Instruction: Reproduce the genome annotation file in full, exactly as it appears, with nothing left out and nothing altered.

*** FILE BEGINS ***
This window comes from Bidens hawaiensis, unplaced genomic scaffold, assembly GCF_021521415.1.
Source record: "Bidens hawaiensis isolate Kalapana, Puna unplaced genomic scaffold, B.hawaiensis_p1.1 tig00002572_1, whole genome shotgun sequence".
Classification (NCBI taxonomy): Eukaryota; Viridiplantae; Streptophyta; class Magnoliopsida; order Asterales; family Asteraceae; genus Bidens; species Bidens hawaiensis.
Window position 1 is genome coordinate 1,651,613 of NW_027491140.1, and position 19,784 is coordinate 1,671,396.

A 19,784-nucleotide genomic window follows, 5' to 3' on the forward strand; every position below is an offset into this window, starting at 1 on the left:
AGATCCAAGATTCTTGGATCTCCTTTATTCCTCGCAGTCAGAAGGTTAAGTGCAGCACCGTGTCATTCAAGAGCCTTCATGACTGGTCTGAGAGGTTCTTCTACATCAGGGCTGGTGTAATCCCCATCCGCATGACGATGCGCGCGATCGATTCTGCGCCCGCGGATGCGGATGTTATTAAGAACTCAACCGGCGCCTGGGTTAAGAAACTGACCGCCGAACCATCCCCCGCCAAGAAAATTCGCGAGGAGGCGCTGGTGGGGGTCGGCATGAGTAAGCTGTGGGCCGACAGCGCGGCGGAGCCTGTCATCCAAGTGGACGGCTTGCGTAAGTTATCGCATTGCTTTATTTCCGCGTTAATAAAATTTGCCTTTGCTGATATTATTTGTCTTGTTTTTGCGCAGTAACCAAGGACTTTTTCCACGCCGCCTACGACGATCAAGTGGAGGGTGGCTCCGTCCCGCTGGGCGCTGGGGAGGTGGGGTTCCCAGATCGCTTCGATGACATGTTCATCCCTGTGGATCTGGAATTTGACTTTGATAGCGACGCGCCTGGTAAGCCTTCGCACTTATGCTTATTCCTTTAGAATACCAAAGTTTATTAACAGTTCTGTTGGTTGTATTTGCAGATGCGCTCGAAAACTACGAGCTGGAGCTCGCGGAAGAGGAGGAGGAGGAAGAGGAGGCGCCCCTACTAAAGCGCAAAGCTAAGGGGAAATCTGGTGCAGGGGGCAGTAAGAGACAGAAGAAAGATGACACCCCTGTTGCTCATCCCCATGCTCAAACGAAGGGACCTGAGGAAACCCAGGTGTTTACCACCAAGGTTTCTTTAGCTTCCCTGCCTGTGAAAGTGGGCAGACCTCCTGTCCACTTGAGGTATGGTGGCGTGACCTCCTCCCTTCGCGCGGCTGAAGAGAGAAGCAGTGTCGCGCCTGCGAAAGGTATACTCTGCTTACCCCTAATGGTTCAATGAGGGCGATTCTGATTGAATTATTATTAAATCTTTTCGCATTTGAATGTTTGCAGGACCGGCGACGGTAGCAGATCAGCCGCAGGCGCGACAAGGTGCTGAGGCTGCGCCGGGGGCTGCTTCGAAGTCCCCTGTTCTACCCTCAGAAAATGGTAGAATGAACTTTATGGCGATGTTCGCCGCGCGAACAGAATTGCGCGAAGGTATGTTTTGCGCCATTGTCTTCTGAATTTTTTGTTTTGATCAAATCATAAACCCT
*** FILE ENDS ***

This window comes from Bidens hawaiensis, unplaced genomic scaffold, assembly GCF_021521415.1.
Source record: "Bidens hawaiensis isolate Kalapana, Puna unplaced genomic scaffold, B.hawaiensis_p1.1 tig00002572_1, whole genome shotgun sequence".
Classification (NCBI taxonomy): Eukaryota; Viridiplantae; Streptophyta; class Magnoliopsida; order Asterales; family Asteraceae; genus Bidens; species Bidens hawaiensis.
Window position 1 is genome coordinate 1,651,613 of NW_027491140.1, and position 19,784 is coordinate 1,671,396.

A 19,784-nucleotide genomic window follows, 5' to 3' on the forward strand; every position below is an offset into this window, starting at 1 on the left:
AGATCCAAGATTCTTGGATCTCCTTTATTCCTCGCAGTCAGAAGGTTAAGTGCAGCACCGTGTCATTCAAGAGCCTTCATGACTGGTCTGAGAGGTTCTTCTACATCAGGGCTGGTGTAATCCCCATCCGCATGACGATGCGCGCGATCGATTCTGCGCCCGCGGATGCGGATGTTATTAAGAACTCAACCGGCGCCTGGGTTAAGAAACTGACCGCCGAACCATCCCCCGCCAAGAAAATTCGCGAGGAGGCGCTGGTGGGGGTCGGCATGAGTAAGCTGTGGGCCGACAGCGCGGCGGAGCCTGTCATCCAAGTGGACGGCTTGCGTAAGTTATCGCATTGCTTTATTTCCGCGTTAATAAAATTTGCCTTTGCTGATATTATTTGTCTTGTTTTTGCGCAGTAACCAAGGACTTTTTCCACGCCGCCTACGACGATCAAGTGGAGGGTGGCTCCGTCCCGCTGGGCGCTGGGGAGGTGGGGTTCCCAGATCGCTTCGATGACATGTTCATCCCTGTGGATCTGGAATTTGACTTTGATAGCGACGCGCCTGGTAAGCCTTCGCACTTATGCTTATTCCTTTAGAATACCAAAGTTTATTAACAGTTCTGTTGGTTGTATTTGCAGATGCGCTCGAAAACTACGAGCTGGAGCTCGCGGAAGAGGAGGAGGAGGAAGAGGAGGCGCCCCTACTAAAGCGCAAAGCTAAGGGGAAATCTGGTGCAGGGGGCAGTAAGAGACAGAAGAAAGATGACACCCCTGTTGCTCATCCCCATGCTCAAACGAAGGGACCTGAGGAAACCCAGGTGTTTACCACCAAGGTTTCTTTAGCTTCCCTGCCTGTGAAAGTGGGCAGACCTCCTGTCCACTTGAGGTATGGTGGCGTGACCTCCTCCCTTCGCGCGGCTGAAGAGAGAAGCAGTGTCGCGCCTGCGAAAGGTATACTCTGCTTACCCCTAATGGTTCAATGAGGGCGATTCTGATTGAATTATTATTAAATCTTTTCGCATTTGAATGTTTGCAGGACCGGCGACGGTAGCAGATCAGCCGCAGGCGCGACAAGGTGCTGAGGCTGCGCCGGGGGCTGCTTCGAAGTCCCCTGTTCTACCCTCAGAAAATGGTAGAATGAACTTTATGGCGATGTTCGCCGCGCGAACAGAATTGCGCGAAGGTATGTTTTGCGCCATTGTCTTCTGAATTTTTTGTTTTGATCAAATCATAAACCCT